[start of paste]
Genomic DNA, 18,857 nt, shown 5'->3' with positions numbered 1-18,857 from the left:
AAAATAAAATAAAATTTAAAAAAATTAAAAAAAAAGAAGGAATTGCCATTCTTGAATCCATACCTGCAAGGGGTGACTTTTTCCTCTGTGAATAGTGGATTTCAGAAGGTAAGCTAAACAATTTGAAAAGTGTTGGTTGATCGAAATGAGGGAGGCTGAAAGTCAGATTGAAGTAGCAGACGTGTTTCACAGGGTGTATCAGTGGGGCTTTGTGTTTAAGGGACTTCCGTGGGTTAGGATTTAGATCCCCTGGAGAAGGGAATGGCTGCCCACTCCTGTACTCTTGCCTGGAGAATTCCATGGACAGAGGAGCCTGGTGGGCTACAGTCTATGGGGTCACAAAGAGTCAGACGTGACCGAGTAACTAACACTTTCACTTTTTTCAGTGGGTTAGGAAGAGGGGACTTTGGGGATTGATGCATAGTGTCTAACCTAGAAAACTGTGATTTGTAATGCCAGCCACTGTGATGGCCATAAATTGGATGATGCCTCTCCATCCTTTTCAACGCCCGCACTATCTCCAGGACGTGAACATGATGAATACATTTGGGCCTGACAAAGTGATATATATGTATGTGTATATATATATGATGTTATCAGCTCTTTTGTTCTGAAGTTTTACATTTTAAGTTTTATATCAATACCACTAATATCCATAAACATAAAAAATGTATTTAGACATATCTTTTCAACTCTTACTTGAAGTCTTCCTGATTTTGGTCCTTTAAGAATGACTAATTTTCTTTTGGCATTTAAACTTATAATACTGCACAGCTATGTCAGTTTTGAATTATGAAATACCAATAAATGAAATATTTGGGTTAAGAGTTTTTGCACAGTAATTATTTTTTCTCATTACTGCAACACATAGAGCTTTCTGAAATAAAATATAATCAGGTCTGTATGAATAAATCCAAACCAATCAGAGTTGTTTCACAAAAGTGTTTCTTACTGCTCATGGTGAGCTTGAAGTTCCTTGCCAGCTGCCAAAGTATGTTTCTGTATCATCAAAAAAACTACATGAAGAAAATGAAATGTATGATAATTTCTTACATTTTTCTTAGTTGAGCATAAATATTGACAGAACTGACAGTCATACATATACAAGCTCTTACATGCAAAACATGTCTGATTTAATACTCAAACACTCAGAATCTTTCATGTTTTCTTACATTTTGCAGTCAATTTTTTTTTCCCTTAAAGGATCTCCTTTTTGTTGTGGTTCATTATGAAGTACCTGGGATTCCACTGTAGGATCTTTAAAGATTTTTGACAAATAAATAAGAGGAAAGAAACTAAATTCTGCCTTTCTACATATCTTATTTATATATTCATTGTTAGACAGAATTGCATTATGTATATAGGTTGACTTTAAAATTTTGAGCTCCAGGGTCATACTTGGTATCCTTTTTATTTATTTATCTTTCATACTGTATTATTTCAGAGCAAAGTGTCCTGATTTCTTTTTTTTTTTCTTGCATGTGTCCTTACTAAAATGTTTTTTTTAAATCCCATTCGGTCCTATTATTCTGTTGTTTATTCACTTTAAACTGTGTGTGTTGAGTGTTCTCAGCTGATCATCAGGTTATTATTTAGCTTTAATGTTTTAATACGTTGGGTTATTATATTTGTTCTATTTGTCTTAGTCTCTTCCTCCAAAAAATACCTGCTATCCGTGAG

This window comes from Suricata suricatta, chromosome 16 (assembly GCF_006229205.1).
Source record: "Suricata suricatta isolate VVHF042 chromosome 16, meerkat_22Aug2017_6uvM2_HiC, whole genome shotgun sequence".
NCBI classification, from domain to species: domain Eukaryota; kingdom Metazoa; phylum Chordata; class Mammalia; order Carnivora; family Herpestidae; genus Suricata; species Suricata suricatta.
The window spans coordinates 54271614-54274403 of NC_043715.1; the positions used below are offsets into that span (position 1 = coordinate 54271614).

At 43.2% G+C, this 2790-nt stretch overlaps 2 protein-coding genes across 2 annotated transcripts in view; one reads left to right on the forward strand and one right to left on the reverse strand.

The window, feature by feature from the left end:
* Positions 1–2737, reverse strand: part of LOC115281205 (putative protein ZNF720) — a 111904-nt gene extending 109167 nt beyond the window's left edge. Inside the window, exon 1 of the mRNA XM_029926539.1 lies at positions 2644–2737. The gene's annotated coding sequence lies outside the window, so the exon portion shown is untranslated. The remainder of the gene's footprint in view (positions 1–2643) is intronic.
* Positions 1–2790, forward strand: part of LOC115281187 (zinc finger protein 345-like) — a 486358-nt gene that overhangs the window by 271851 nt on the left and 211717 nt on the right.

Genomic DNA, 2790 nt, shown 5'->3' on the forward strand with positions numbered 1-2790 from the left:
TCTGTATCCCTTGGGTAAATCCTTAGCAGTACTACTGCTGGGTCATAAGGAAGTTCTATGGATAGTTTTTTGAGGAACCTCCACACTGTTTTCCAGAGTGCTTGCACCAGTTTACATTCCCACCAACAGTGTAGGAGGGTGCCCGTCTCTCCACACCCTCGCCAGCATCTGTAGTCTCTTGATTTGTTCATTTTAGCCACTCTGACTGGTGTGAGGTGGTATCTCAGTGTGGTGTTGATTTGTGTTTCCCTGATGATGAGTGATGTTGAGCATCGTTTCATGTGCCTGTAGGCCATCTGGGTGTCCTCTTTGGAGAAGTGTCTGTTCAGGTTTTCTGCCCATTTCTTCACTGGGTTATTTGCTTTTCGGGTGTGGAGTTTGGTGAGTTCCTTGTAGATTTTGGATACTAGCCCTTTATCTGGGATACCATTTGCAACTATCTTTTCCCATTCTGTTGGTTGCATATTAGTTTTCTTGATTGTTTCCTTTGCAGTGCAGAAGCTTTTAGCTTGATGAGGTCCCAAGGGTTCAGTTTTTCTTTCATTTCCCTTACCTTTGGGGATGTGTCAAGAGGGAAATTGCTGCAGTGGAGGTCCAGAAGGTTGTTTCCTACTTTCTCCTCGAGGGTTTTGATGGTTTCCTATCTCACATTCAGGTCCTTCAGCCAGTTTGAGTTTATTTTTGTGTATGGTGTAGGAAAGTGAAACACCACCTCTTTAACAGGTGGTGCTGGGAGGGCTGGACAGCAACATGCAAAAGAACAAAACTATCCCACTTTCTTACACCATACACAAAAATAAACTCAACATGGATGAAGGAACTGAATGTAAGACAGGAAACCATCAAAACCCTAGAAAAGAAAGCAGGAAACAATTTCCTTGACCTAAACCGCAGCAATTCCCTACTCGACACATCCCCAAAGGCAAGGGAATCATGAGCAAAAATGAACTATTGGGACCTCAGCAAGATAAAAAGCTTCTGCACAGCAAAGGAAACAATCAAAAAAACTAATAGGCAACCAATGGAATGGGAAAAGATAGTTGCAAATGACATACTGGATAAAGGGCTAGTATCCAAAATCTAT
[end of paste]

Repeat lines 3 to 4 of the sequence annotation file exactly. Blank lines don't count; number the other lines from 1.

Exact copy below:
This window comes from Suricata suricatta, chromosome 16 (assembly GCF_006229205.1).
Source record: "Suricata suricatta isolate VVHF042 chromosome 16, meerkat_22Aug2017_6uvM2_HiC, whole genome shotgun sequence".